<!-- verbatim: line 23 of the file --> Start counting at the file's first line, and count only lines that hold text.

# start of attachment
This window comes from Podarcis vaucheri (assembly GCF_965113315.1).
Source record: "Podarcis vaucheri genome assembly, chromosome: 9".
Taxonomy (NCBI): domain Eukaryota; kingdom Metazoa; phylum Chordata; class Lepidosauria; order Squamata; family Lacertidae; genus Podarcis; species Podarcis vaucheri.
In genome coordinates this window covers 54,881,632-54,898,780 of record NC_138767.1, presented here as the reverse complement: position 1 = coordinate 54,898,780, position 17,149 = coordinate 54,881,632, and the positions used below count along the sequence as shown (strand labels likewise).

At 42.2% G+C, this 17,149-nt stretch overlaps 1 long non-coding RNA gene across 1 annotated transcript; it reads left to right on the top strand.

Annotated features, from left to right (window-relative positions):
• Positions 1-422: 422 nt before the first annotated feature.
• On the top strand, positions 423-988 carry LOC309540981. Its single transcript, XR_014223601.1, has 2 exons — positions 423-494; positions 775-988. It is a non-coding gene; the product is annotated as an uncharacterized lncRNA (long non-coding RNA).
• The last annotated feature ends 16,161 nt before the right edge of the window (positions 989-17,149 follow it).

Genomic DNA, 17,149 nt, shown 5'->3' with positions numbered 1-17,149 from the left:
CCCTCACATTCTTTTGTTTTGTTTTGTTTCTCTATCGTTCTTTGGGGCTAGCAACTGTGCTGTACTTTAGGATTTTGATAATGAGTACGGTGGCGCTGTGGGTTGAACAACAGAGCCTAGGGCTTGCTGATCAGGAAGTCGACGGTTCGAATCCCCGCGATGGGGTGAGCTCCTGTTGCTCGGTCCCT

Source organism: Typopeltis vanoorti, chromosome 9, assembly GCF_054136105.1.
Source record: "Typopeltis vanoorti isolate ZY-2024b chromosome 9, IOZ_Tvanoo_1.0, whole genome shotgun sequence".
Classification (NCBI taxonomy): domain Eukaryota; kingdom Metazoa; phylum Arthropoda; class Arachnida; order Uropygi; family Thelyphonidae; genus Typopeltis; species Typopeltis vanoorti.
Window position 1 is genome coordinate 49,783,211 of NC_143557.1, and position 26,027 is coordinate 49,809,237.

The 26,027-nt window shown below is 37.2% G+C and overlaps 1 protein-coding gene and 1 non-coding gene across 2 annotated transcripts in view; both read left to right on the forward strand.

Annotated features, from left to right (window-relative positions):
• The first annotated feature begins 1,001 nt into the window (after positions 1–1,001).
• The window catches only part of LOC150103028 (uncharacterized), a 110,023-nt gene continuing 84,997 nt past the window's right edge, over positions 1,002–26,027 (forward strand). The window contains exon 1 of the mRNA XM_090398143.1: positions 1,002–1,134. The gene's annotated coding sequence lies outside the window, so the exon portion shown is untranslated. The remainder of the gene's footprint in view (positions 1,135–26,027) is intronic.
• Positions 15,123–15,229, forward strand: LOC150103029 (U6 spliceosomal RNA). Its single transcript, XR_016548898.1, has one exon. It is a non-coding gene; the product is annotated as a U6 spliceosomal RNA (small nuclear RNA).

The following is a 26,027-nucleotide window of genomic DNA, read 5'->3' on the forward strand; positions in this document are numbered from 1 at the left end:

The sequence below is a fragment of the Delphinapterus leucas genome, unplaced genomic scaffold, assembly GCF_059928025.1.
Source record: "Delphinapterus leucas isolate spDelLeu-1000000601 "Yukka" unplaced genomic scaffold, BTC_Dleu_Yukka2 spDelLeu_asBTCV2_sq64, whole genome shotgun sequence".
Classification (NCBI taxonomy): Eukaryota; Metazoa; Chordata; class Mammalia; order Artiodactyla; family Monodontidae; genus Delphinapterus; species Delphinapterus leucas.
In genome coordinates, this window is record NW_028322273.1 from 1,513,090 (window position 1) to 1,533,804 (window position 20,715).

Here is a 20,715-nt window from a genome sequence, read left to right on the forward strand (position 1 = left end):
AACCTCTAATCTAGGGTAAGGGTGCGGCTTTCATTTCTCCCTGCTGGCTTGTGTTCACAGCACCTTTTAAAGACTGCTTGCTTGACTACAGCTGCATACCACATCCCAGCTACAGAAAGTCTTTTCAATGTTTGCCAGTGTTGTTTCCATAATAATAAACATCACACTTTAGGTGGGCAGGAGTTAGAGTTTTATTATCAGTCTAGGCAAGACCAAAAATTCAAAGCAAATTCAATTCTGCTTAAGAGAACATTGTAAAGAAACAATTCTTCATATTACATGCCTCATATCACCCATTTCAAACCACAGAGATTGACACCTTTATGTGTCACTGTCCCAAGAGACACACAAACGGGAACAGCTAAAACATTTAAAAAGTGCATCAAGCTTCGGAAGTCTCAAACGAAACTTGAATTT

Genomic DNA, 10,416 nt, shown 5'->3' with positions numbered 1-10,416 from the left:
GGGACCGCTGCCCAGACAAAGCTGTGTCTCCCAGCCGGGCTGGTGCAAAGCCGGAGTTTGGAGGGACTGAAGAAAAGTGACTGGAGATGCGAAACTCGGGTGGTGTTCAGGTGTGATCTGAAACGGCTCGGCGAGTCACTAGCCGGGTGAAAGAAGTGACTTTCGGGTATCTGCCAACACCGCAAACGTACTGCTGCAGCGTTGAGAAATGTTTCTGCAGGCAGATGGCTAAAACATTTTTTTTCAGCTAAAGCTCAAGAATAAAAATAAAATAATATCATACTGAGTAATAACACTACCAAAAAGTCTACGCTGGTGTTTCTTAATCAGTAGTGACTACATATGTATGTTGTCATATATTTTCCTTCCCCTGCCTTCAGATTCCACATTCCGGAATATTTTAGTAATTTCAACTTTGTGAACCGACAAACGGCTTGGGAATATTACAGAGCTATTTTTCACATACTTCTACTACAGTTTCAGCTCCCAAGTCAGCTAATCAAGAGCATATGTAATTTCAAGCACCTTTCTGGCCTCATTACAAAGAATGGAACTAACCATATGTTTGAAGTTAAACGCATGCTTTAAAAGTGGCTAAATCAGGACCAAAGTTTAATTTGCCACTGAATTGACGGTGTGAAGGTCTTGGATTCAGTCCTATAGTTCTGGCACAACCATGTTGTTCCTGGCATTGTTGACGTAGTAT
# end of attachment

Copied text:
Source record: "Delphinapterus leucas isolate spDelLeu-1000000601 "Yukka" unplaced genomic scaffold, BTC_Dleu_Yukka2 spDelLeu_asBTCV2_sq64, whole genome shotgun sequence".